The texts, and thus the history of Arabic-speaking Christians have too long remained out of reach to Western historians of Christianity, sequestered as they are by historical developments that isolated these Christians from the West and the language barrier that Arabic presents. In the present volume, Samuel Noble and Alexander Treiger take a significant step toward filling this gap by offering an anthology of Arabic texts in English translation that display the range and diversity of the Arabic Christian tradition. This range covers both a broad span of time (as the sub-title suggests, roughly 700-1700 CE) and genres. As such, these texts offer a small, but representative sample that displays the vitality of this understudied and undervalued literary tradition. Several of these texts have never before appeared in English translations, and several have never appeared in any Western language.

[...]

In the Introduction, the editors also offer an overview of Christian literature produced in  Arabic. Throughout the course of this overview, the editors place each text included in this  volume within a broader literary and historical context, which is particularly helpful for scholars who are new to these materials. This overview of Christian Arabic literature shows the range of genres that Arabic-speaking Christians adopted. Each text includes a brief introduction by its  translator and a bibliography for further suggested reading.

[...]

All of the texts chosen for this volume are interesting in their own right, but the collection of these sources into a single volume, with helpful introductions and bibliographies, makes this book an invaluable resource for the study of Arabic Christianity and, indeed, the history of Christianity more broadly.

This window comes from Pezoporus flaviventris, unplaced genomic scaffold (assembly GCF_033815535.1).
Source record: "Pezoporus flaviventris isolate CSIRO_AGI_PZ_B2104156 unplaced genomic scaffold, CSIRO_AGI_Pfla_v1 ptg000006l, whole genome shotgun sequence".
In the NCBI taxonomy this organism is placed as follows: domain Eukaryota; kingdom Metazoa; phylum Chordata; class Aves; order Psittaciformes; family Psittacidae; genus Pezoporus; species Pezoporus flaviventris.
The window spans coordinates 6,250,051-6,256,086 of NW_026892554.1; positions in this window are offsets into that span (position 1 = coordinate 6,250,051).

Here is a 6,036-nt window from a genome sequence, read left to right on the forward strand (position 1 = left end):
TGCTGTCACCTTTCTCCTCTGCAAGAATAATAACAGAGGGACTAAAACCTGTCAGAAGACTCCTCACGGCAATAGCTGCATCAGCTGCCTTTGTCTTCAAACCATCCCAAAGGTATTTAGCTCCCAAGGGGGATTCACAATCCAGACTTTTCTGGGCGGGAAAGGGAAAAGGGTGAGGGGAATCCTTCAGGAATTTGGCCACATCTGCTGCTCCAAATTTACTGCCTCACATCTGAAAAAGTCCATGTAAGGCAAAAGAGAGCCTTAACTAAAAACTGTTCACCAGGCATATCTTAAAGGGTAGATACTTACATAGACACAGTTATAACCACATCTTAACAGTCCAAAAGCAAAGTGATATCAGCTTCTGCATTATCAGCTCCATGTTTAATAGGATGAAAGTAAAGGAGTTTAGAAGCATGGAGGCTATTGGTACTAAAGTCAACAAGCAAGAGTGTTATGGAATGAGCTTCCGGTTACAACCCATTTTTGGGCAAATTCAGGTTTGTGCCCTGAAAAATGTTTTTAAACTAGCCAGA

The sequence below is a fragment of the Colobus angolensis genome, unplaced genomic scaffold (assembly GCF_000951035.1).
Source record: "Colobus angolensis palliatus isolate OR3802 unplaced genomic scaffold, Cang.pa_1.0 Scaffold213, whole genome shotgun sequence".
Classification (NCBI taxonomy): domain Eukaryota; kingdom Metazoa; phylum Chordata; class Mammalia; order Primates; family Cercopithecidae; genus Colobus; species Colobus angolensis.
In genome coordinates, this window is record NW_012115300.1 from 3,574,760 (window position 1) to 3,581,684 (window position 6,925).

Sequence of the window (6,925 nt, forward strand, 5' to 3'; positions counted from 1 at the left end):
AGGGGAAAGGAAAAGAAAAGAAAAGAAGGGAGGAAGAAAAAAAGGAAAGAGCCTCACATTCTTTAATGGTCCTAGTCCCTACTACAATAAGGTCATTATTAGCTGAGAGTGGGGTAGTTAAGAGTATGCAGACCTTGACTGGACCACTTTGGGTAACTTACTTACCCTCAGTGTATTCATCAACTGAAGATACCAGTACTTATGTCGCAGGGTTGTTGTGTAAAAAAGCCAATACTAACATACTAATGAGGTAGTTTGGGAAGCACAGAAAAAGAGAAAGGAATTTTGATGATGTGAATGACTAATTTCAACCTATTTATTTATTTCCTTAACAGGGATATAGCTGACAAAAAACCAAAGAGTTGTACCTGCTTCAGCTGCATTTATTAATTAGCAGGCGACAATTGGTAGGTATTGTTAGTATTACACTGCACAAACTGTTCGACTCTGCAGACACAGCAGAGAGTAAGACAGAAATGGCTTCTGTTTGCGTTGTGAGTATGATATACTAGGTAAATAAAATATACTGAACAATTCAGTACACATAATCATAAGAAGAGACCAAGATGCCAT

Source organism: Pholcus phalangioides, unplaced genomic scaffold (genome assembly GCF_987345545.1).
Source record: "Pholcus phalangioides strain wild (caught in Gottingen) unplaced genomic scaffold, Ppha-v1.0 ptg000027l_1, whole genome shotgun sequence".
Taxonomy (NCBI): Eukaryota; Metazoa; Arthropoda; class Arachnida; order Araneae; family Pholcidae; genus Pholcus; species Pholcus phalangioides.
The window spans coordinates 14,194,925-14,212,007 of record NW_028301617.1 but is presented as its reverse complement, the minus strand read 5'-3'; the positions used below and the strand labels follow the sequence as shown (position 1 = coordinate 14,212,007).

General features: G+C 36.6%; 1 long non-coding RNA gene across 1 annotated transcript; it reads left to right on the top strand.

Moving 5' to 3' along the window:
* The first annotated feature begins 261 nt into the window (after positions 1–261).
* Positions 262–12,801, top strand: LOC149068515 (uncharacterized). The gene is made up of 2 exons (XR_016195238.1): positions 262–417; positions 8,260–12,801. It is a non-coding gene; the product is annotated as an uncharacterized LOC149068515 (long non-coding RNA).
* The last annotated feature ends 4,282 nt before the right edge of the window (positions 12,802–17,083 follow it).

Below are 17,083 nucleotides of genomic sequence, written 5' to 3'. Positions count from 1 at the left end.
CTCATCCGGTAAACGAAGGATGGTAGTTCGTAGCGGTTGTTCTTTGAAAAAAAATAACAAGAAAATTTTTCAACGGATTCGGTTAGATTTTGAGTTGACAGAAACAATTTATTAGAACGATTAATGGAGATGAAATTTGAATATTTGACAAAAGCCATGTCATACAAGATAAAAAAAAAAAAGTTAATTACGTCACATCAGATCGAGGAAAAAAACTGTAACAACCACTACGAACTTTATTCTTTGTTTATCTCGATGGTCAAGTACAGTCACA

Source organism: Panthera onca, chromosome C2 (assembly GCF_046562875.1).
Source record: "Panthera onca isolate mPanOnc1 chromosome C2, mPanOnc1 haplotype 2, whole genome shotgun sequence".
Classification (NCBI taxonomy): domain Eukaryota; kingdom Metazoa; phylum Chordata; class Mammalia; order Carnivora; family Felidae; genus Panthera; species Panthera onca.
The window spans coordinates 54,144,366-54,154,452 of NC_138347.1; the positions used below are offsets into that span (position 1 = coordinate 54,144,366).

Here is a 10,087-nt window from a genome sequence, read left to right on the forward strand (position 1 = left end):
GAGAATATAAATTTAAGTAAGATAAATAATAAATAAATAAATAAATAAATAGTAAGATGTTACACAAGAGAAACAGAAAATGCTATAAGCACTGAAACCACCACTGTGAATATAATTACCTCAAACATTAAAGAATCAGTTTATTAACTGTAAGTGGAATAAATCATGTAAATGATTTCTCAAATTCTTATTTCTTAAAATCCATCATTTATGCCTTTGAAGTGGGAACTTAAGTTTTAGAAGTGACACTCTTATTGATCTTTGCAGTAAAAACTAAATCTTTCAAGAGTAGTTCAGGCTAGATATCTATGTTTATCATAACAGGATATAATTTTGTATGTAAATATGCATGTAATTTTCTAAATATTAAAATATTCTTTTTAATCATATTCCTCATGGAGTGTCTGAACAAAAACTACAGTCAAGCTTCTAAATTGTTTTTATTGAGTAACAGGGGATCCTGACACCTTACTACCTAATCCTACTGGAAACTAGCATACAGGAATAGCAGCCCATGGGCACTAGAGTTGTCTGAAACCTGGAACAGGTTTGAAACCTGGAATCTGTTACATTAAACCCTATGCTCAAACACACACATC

[...]

Henceforth, historians of Christianity will have no excuse to remain ignorant of the Arab Orthodox tradition. The editors and translators are to be commended for creating such a valuable resource and at such an affordable price. And indeed, in the current socio-poltical atmosphere in which there is so much ignorance concerning the history of Christians in the Middle East, their efforts deserve a wide audience.

Read the entire review here.

Sunday, February 21, 2016

Patriarch Theophilos at the Monastery of the Life-Giving Spring, Debeen

This is a significant sign of reconciliation between Patriarch Theophilus and the Orthodox community in Jordan. Although I'm not sure it was ever officially announced, as can be seen from the video, Archimandrite Christophoros was not only allowed to continue as spiritual father of the monastery but is congratulated by the patriarch for his service in this capacity. Additionally, the nun Irinea was installed as the monastery's abbess. Axia!

Monday, February 15, 2016

Fr Georges Massouh on Francis and Kirill's Joint Statement

Arabic original here

Francis and Kirill... The People of Syria Know Best


There is no doubt that the meeting between Pope Francis and Patriarch Kirill of Russia, just in its being held, is a historic achievement in relations between the churches and in restoring unity between Christians. A joint statement was issued by the head of the Church of Rome and the head of the Church of Russia in which they agreed on a variety of complex issues. In this article, however, we will only deal with what pertains to Christian-Muslim relations in our countries, which is being subjected to intense tumults due to the difficult conditions that are afflicting all the people of these countries.

The joint statement talks about Christians as being "the victims of persecution" and as being subjected to "extermination" or "expulsion" and that "their churches are being barbarously ravaged and looted"... and this is to a great degree true. However, it is an inadequate depiction of the situation, since it limits the victims of persecutions to the Christians. The statement does not use the same expressions when it talks about "he faithful of other religious traditions", but rather is content with stating that they "have also become victims of civil war, chaos and terrorist violence." This phrasing involves absolute judgments that are imprecise, unfair discrimination, and makes the statement unbalanced.